“You’re sure the file exists?”


Servito approached Brewer with Jenkins in tow. “I want to see that ‘eyes only’ hiring policy memo,” he told the foreman. “I need it for my case.”

Brewer didn’t deny that the memo existed. “For your information,” he said, ” ‘eyes only’ refers to management’s eyes not yours. When did you become a manager?”

Jenkins cut in. “In a discrimination suit the grievant is entitled to documentation related to the subject of his suit, ‘eyes only’ or not.”

“We’ll see about that.”

Question : Must management comply with Servito’s request?

Bremmer’s response : Plant Engineer Walt Bremmer told Brewer, “I don’t think the memo will prove discrimination on the part of this company. But Servito is entitled to see it. It would hurt our case more than it would help to withhold it.”

Is threatening a supervisor cause for dismissal?

Maintenance Mechanic Charley Rose was an aggressively loud and rambunctious individual, the kind of employee who considered it a triumph if he could put one over on the boss.

One day while on a rush assignment in Production, Maintenance Supervisor Bill Frist called and asked to talk to him. Following a three-minute wait he was informed Rose wasn’t around. Fifteen minutes later he called again with the same result. Frist decided to walk over there for a look-see. Rose was nowhere in sight.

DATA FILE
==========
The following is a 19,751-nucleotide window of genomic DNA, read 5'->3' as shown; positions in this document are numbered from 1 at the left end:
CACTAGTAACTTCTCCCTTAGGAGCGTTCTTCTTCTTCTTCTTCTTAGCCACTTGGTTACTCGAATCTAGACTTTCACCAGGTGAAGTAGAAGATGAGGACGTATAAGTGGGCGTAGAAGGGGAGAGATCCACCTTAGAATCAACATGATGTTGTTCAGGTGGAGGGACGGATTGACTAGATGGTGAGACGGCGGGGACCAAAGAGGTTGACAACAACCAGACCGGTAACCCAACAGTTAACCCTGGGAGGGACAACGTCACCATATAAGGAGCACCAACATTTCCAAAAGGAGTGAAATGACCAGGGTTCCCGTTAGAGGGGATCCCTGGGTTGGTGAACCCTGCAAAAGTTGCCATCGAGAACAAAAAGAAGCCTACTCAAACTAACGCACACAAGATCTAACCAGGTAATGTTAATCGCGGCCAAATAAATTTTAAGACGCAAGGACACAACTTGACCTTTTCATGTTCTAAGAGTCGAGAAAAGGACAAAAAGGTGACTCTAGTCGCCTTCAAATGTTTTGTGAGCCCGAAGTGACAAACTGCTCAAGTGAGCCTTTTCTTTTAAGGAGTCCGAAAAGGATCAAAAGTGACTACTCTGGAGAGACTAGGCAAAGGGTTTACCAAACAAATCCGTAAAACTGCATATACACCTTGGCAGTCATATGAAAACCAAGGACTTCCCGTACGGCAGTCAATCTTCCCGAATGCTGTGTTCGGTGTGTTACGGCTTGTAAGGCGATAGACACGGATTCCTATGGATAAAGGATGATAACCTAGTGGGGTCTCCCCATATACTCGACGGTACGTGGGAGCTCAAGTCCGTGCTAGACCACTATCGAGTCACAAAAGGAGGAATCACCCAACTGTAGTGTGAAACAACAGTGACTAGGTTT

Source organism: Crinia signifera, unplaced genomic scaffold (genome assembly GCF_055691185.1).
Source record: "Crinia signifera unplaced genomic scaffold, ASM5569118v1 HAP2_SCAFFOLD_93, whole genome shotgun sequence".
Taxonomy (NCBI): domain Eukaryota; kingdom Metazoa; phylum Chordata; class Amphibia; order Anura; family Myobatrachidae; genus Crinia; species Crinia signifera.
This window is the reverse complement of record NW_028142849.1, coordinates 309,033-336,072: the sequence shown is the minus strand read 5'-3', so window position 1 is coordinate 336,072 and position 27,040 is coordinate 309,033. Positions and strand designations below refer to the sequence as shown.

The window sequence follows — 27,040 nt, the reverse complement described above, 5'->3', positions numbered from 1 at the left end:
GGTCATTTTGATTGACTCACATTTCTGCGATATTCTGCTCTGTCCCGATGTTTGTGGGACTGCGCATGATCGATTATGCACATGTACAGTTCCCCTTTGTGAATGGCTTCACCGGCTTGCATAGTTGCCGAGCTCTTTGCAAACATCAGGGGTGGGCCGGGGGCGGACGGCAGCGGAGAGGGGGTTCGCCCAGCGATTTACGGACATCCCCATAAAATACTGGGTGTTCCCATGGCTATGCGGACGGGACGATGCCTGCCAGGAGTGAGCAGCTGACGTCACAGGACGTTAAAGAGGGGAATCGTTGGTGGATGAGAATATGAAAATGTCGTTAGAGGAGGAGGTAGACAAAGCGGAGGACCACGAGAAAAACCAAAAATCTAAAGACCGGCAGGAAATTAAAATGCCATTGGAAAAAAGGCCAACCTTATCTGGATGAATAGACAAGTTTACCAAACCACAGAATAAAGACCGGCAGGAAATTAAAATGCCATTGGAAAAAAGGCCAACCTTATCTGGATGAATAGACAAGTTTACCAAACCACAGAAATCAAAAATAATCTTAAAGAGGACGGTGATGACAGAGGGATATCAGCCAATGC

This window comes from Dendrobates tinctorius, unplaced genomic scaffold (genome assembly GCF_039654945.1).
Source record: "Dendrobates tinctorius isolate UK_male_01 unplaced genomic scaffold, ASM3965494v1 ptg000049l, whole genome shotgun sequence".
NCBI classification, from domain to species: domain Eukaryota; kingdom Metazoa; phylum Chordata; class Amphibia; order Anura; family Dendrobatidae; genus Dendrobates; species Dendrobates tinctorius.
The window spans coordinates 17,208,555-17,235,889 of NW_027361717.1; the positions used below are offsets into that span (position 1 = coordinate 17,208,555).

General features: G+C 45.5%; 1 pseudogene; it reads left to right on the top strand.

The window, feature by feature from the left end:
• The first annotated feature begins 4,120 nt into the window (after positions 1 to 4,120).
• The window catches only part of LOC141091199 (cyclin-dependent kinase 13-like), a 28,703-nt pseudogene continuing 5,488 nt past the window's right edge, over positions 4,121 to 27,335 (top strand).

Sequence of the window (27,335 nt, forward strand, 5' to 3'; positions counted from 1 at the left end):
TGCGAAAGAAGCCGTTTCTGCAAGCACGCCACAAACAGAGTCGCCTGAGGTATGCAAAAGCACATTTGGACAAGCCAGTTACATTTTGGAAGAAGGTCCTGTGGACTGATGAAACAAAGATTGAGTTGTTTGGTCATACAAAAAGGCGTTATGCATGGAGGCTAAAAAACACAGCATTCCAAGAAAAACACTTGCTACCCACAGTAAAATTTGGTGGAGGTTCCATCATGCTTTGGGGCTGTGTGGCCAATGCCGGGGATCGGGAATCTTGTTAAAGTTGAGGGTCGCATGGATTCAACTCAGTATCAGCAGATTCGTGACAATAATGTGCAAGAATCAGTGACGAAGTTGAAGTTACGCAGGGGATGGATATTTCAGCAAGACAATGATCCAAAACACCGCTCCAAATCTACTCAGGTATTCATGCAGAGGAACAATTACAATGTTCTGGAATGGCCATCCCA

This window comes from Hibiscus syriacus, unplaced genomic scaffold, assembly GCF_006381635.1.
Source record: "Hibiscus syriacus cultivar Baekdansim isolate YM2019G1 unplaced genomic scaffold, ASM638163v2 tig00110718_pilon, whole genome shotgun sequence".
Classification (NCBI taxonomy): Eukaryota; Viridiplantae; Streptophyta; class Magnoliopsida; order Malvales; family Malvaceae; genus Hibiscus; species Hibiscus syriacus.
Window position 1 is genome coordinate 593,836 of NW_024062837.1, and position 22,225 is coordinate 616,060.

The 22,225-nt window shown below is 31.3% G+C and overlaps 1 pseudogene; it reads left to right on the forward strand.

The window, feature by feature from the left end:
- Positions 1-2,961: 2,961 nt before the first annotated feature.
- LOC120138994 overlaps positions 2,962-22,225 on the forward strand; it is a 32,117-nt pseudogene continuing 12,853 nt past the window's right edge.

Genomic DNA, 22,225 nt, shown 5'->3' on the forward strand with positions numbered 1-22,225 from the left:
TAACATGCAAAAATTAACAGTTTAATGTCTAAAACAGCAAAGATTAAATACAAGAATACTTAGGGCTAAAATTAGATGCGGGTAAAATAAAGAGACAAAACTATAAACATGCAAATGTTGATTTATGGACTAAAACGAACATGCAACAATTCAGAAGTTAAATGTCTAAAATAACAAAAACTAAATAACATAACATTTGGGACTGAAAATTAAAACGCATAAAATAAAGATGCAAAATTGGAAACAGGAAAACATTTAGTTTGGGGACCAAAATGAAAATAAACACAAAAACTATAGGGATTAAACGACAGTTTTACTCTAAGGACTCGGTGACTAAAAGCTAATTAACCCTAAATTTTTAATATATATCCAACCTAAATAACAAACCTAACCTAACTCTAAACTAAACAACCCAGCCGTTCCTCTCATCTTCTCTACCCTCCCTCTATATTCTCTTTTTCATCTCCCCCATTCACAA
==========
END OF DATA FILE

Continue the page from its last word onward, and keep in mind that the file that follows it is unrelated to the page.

Frist asked a production worker, “Have you seen Rose?”

“Not for a while.”

Frist checked the restroom. It was empty. He returned to Frist’s workstation and waited, growing angrier by the second. Ten minutes later the mechanic finally appeared. More than 30 minutes had elapsed since his first call. How much longer than that he had been absent Frist didn’t know.

“Where the heck have you been?” he demanded.

“Call of nature,” Rose replied innocently.

“I checked the men’s room.”

“So I stopped off at the water cooler. Big deal.”

He was lying and Frist let him know that he knew.

“Are you calling me a liar?” Rose challenged belligerently.

“Figure it out for yourself. You were on a rush job. I’m suspending you for three days for being absent from your workstation an excessive amount of time. I’ve had it with you, Rose. Next time you won’t get off so easy.”